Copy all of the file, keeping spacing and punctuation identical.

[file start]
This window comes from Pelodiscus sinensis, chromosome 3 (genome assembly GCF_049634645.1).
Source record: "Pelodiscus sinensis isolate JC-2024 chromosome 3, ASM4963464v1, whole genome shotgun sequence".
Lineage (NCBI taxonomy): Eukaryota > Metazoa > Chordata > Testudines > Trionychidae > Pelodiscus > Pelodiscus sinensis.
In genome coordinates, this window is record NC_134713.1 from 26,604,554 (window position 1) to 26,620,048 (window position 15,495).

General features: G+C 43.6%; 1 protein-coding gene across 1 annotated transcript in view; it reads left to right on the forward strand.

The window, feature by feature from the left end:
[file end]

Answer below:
This window comes from Pelodiscus sinensis, chromosome 3 (genome assembly GCF_049634645.1).
Source record: "Pelodiscus sinensis isolate JC-2024 chromosome 3, ASM4963464v1, whole genome shotgun sequence".
Lineage (NCBI taxonomy): Eukaryota > Metazoa > Chordata > Testudines > Trionychidae > Pelodiscus > Pelodiscus sinensis.
In genome coordinates, this window is record NC_134713.1 from 26,604,554 (window position 1) to 26,620,048 (window position 15,495).

General features: G+C 43.6%; 1 protein-coding gene across 1 annotated transcript in view; it reads left to right on the forward strand.

The window, feature by feature from the left end: